Submitted to: Phytopathology
Publication Type: Abstract Only
Publication Acceptance Date: 5/20/2002
Publication Date: 6/20/2002
Citation: Grisham, M.P., Pan, Y. 2002. A Shift in the Strains of Sorghum Mosaic Virus Causing Mosaic in Louisiana Sugarcane [abstract]. Phytopathology. 92(6):532.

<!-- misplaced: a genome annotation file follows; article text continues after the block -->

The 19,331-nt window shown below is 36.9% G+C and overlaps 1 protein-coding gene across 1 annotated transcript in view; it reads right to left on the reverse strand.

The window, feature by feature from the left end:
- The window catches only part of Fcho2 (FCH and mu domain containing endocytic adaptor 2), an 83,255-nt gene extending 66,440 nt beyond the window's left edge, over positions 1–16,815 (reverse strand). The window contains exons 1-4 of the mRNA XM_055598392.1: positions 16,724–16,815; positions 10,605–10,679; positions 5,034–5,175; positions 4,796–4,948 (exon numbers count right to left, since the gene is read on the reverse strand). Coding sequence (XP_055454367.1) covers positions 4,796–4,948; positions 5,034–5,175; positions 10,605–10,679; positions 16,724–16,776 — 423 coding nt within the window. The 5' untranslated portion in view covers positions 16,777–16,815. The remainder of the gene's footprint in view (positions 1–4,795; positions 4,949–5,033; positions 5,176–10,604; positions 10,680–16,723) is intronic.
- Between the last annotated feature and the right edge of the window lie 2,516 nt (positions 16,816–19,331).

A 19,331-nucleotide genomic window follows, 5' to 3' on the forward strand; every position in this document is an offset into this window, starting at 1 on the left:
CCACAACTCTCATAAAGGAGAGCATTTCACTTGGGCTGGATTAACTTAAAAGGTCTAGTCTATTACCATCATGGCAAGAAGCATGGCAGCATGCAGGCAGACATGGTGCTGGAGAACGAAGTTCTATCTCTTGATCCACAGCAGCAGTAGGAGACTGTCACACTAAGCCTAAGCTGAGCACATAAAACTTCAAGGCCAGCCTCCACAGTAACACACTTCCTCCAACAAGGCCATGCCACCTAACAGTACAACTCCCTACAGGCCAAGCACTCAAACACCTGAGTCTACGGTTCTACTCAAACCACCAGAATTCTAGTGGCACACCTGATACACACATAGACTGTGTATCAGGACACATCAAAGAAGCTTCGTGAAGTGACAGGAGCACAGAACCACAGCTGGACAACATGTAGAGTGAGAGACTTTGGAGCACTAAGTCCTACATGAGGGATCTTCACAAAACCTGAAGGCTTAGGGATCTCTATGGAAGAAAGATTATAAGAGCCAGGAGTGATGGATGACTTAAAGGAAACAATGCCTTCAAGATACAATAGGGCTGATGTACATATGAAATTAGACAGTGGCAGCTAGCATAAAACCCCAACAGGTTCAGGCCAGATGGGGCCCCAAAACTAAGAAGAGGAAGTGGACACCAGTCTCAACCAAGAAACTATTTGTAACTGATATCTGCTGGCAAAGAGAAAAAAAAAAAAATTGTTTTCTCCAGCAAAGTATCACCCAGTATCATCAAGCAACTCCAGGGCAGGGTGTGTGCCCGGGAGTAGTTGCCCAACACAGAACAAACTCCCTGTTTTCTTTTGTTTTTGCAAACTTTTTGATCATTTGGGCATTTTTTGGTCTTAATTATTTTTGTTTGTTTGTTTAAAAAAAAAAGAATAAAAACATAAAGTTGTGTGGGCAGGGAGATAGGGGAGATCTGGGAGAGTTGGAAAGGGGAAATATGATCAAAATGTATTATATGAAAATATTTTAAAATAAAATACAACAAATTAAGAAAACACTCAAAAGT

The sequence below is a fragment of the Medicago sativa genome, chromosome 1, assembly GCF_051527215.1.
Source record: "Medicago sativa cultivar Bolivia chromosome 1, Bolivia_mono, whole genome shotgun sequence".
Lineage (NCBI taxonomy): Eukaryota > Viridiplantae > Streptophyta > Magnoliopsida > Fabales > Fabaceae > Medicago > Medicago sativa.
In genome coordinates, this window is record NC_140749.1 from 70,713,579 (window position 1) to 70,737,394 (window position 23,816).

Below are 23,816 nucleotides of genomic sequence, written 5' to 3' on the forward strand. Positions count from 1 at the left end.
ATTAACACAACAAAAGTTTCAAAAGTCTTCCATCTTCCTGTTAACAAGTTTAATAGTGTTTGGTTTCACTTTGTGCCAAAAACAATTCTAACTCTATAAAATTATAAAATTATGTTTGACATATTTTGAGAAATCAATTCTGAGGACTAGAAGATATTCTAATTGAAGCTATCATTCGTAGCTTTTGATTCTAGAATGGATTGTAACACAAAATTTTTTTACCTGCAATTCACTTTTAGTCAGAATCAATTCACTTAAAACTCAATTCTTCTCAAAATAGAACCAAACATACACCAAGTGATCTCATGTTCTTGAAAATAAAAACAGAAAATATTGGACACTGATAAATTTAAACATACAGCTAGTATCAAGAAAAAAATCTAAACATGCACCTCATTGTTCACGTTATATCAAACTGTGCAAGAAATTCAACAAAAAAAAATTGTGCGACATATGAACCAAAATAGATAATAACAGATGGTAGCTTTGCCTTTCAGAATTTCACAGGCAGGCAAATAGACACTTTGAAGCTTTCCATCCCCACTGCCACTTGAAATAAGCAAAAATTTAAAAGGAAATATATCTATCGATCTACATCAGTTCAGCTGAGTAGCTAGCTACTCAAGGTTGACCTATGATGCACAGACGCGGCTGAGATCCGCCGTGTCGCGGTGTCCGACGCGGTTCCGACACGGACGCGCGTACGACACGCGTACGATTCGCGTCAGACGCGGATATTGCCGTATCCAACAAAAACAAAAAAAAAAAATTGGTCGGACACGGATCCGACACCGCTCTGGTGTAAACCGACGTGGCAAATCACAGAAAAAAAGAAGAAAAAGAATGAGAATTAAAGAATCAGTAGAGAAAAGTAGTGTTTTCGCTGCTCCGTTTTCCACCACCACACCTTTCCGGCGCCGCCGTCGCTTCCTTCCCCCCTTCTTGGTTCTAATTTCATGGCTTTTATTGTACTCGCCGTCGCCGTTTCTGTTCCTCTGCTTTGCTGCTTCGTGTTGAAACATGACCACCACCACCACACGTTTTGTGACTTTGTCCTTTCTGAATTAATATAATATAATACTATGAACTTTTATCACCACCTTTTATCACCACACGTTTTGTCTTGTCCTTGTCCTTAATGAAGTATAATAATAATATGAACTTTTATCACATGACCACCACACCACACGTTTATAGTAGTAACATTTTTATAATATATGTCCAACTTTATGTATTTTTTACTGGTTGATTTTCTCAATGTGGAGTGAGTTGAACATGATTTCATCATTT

Technical Abstract: Mosaic of sugarcane is caused by strains of sugarcane mosaic virus (SCMV) or sorghum mosaic virus (SrMV). During the first half of the Twentieth Century, mosaic in Louisiana sugarcane was caused by strains of SCMV. SrMV strains H, I, and M were identified in 1956, 1966, and 1973, respectively. In field surveys of plants with mosaic symptoms conducted between 1978 and 1995, more than 90% were infected with SrMV strain H, the remainder with strains I and M. No plant was found infected with SCMV. Surveys were discontinued because of the large amount of labor required to identify strains using host differentials and the results had changed little in 10 years. A survey conducted in 2001 using an reverse transcriptase-polymerase chain reaction-based restriction fragment length polymorphism (RFLP) analysis to identify SCMV and SrMV strains indicated a shift in the population of strains. SrMV strain I and strain H were associated with approximately 65% and 21% of the sugarcane plants with mosaic symptoms, respectively. The remainder of the plants (14%) with mosaic symptoms appeared to be infected by a new strain with a distinctive RFLP banding pattern. Nucleotide sequencing is being conducted to identify the virus strain.